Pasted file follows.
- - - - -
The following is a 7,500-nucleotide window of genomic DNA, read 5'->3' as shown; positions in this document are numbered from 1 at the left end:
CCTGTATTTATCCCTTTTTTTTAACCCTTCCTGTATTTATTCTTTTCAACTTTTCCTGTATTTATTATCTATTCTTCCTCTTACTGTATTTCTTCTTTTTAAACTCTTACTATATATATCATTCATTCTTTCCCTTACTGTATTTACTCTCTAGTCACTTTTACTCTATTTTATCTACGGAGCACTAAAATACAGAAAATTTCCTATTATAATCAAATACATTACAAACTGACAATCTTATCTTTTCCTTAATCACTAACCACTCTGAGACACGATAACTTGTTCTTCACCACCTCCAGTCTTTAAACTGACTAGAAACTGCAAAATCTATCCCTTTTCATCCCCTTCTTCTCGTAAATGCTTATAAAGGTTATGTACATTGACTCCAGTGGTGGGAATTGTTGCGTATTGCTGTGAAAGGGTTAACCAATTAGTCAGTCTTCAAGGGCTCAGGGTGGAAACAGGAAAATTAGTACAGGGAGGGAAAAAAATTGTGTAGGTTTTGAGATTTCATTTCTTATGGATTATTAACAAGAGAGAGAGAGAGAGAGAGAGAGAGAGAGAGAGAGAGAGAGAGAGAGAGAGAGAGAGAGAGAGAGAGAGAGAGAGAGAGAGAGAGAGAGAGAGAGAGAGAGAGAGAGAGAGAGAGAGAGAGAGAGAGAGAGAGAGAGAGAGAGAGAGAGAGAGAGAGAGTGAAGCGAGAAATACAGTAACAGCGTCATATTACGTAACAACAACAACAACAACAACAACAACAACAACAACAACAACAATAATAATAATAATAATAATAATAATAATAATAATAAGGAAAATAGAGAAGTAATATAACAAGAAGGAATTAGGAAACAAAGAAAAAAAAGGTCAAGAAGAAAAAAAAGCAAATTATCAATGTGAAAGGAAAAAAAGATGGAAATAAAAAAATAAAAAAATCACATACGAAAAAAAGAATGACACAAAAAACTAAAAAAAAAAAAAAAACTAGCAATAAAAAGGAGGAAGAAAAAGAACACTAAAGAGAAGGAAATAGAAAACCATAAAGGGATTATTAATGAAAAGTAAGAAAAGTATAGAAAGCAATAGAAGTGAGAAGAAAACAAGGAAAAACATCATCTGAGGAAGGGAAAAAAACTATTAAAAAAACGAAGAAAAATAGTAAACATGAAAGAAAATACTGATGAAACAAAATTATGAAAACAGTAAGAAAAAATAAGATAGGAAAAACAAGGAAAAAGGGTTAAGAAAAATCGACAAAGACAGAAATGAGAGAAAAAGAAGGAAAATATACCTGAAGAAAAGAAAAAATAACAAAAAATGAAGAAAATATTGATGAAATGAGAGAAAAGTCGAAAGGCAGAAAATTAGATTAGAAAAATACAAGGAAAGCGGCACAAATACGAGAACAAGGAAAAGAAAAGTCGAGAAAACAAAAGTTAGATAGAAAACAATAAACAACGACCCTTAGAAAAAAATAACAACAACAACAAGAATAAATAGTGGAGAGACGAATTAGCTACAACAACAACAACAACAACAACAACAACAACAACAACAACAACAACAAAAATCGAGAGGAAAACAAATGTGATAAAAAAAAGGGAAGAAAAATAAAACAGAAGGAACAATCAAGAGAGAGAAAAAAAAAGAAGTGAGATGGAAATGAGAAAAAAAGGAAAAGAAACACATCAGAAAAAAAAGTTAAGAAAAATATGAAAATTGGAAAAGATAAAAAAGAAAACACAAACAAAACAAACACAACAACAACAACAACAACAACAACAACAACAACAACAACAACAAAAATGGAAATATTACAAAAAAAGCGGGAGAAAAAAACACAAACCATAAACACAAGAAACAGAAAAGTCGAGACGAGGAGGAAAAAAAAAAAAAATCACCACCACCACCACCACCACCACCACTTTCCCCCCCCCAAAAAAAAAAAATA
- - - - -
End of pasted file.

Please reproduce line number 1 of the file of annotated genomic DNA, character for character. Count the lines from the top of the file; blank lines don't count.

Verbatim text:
The following is a 7,500-nucleotide window of genomic DNA, read 5'->3' as shown; positions in this document are numbered from 1 at the left end: